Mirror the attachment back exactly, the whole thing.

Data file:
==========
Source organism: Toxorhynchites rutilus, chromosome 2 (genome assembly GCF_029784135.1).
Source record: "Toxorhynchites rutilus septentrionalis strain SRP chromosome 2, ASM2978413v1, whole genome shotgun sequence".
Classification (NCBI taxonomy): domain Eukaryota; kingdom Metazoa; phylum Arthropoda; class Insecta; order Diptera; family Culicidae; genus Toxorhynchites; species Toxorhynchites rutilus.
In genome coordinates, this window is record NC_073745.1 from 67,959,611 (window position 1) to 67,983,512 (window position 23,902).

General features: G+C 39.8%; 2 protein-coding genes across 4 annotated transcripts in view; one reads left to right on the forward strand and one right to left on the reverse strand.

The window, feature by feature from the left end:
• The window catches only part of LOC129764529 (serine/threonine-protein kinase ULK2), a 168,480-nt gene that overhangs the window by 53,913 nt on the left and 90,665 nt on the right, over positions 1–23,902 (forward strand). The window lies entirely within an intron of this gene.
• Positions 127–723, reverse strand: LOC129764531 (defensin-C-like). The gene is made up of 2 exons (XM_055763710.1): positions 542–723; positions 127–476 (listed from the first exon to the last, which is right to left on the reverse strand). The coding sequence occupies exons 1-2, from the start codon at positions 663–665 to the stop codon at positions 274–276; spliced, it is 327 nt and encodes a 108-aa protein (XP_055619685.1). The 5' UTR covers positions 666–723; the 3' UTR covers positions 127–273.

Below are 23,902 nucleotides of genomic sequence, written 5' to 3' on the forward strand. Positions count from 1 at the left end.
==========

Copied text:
Source organism: Toxorhynchites rutilus, chromosome 2 (genome assembly GCF_029784135.1).
Source record: "Toxorhynchites rutilus septentrionalis strain SRP chromosome 2, ASM2978413v1, whole genome shotgun sequence".
Classification (NCBI taxonomy): domain Eukaryota; kingdom Metazoa; phylum Arthropoda; class Insecta; order Diptera; family Culicidae; genus Toxorhynchites; species Toxorhynchites rutilus.
In genome coordinates, this window is record NC_073745.1 from 67,959,611 (window position 1) to 67,983,512 (window position 23,902).

General features: G+C 39.8%; 2 protein-coding genes across 4 annotated transcripts in view; one reads left to right on the forward strand and one right to left on the reverse strand.

The window, feature by feature from the left end:
• The window catches only part of LOC129764529 (serine/threonine-protein kinase ULK2), a 168,480-nt gene that overhangs the window by 53,913 nt on the left and 90,665 nt on the right, over positions 1–23,902 (forward strand). The window lies entirely within an intron of this gene.
• Positions 127–723, reverse strand: LOC129764531 (defensin-C-like). The gene is made up of 2 exons (XM_055763710.1): positions 542–723; positions 127–476 (listed from the first exon to the last, which is right to left on the reverse strand). The coding sequence occupies exons 1-2, from the start codon at positions 663–665 to the stop codon at positions 274–276; spliced, it is 327 nt and encodes a 108-aa protein (XP_055619685.1). The 5' UTR covers positions 666–723; the 3' UTR covers positions 127–273.

Below are 23,902 nucleotides of genomic sequence, written 5' to 3' on the forward strand. Positions count from 1 at the left end.